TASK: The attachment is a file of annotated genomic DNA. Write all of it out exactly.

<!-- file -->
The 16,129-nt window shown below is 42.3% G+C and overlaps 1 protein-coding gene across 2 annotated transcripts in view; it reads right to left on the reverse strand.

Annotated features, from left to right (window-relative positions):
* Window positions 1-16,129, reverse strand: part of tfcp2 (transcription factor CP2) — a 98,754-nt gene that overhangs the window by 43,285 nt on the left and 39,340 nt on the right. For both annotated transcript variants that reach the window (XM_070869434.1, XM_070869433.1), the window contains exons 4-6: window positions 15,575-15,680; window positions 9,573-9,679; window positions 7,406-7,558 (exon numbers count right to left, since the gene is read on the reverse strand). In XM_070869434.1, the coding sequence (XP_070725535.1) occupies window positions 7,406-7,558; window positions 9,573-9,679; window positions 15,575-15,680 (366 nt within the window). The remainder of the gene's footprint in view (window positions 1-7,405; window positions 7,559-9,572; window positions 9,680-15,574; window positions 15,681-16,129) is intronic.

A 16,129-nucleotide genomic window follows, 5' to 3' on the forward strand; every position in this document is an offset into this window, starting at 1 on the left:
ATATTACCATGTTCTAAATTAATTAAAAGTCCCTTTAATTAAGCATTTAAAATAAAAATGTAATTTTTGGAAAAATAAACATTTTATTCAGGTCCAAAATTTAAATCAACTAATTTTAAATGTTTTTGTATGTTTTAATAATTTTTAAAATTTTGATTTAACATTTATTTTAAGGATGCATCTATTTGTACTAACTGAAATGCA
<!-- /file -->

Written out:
The 16,129-nt window shown below is 42.3% G+C and overlaps 1 protein-coding gene across 2 annotated transcripts in view; it reads right to left on the reverse strand.

Annotated features, from left to right (window-relative positions):
* Window positions 1-16,129, reverse strand: part of tfcp2 (transcription factor CP2) — a 98,754-nt gene that overhangs the window by 43,285 nt on the left and 39,340 nt on the right. For both annotated transcript variants that reach the window (XM_070869434.1, XM_070869433.1), the window contains exons 4-6: window positions 15,575-15,680; window positions 9,573-9,679; window positions 7,406-7,558 (exon numbers count right to left, since the gene is read on the reverse strand). In XM_070869434.1, the coding sequence (XP_070725535.1) occupies window positions 7,406-7,558; window positions 9,573-9,679; window positions 15,575-15,680 (366 nt within the window). The remainder of the gene's footprint in view (window positions 1-7,405; window positions 7,559-9,572; window positions 9,680-15,574; window positions 15,681-16,129) is intronic.

A 16,129-nucleotide genomic window follows, 5' to 3' on the forward strand; every position in this document is an offset into this window, starting at 1 on the left:
ATATTACCATGTTCTAAATTAATTAAAAGTCCCTTTAATTAAGCATTTAAAATAAAAATGTAATTTTTGGAAAAATAAACATTTTATTCAGGTCCAAAATTTAAATCAACTAATTTTAAATGTTTTTGTATGTTTTAATAATTTTTAAAATTTTGATTTAACATTTATTTTAAGGATGCATCTATTTGTACTAACTGAAATGCA